APPLETON, Wis. (WFRV) A state lawmaker from Appleton is calling for the creation of a task force to study ways to protect pollinators. As Kris Schuller reports the goal is to find ways to grow their dwindling populations.
At a garden in Appleton, State Representative Amanda Stuck (D-Appleton) announces a new effort to protect native pollinators.
“Pollinators impact everything we do every day, the food we eat, the plants we enjoy. Without pollinators we don’t have those things,” Stuck said.
Stuck is co-author of a bill seeking sponsors which calls for the creation of a state task force to find ways to help stop the ongoing decline of bees, butterflies and other beneficial insects.
“It will look at things like pesticide usage, also things like habitat management and things we can do here in the state to make sure we are protecting our pollinators,” Stuck said.
The task force would include stakeholders directly impacted who’d study the use of pesticides, look at successful pollinator health programs in other states and come up with recommendations on how to move forward.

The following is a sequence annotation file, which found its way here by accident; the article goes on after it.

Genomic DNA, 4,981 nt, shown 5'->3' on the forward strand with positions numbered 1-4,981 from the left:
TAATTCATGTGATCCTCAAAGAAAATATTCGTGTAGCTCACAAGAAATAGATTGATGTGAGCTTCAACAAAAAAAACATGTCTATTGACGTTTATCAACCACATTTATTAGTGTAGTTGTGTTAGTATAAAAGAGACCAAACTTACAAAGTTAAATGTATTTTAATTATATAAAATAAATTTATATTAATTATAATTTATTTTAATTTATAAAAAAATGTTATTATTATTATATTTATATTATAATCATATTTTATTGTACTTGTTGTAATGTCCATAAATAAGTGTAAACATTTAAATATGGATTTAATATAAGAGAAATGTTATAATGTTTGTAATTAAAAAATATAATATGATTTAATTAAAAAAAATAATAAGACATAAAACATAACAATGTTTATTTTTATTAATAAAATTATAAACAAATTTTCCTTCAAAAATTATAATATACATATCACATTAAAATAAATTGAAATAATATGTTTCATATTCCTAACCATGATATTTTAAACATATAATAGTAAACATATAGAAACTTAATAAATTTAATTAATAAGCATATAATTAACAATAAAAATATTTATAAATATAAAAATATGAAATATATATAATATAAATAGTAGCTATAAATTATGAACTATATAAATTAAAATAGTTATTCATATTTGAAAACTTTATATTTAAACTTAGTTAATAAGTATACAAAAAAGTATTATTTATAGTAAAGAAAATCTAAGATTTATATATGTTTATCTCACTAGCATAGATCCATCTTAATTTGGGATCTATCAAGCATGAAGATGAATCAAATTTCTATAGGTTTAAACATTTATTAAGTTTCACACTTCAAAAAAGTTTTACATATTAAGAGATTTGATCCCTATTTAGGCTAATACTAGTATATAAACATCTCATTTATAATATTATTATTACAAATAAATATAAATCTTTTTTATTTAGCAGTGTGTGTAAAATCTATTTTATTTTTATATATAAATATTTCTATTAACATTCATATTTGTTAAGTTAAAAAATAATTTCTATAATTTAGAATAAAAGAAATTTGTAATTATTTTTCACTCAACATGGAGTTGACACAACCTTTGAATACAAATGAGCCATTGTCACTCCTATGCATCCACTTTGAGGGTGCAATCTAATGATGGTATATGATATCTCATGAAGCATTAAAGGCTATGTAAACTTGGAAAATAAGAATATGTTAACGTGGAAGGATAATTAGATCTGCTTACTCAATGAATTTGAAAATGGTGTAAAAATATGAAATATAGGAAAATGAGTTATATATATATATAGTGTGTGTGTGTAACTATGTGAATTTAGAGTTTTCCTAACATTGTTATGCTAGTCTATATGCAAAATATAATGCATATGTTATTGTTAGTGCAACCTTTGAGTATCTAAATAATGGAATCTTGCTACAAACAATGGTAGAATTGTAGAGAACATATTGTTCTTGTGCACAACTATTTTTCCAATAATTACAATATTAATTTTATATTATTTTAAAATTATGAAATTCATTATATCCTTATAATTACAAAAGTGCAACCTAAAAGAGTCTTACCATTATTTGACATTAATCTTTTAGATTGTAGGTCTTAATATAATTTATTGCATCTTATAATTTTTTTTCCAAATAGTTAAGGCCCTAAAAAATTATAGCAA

“Overall the last 20 years have been pretty crippling to pollinator populations nationwide,” said biology professor Israel Del Toro.
Del Toro says while Wisconsin has over 500 species of bees, other insects like flies, beetles, moths and butterflies also pollinate. They too are seeing declining populations and he feels this task force is sorely needed.
“I think this is a great opportunity to gather research, gather data, educate people about the current status in Wisconsin and where we can make the most impact to benefit our pollinators,” Del Toro said.
“A lot of the main crops we grow here depend on pollinators – so it’s important for our economy and our farmers,” Stuck said.
And Stuck and Del Toro both say it’s important to develop a statewide strategy as soon as possible.
“I think there is still time to turn back thet clock and help our native pollinators,” said Del Toro.
Pollinators account for millions of dollars a year in crop production here in Wisconsin.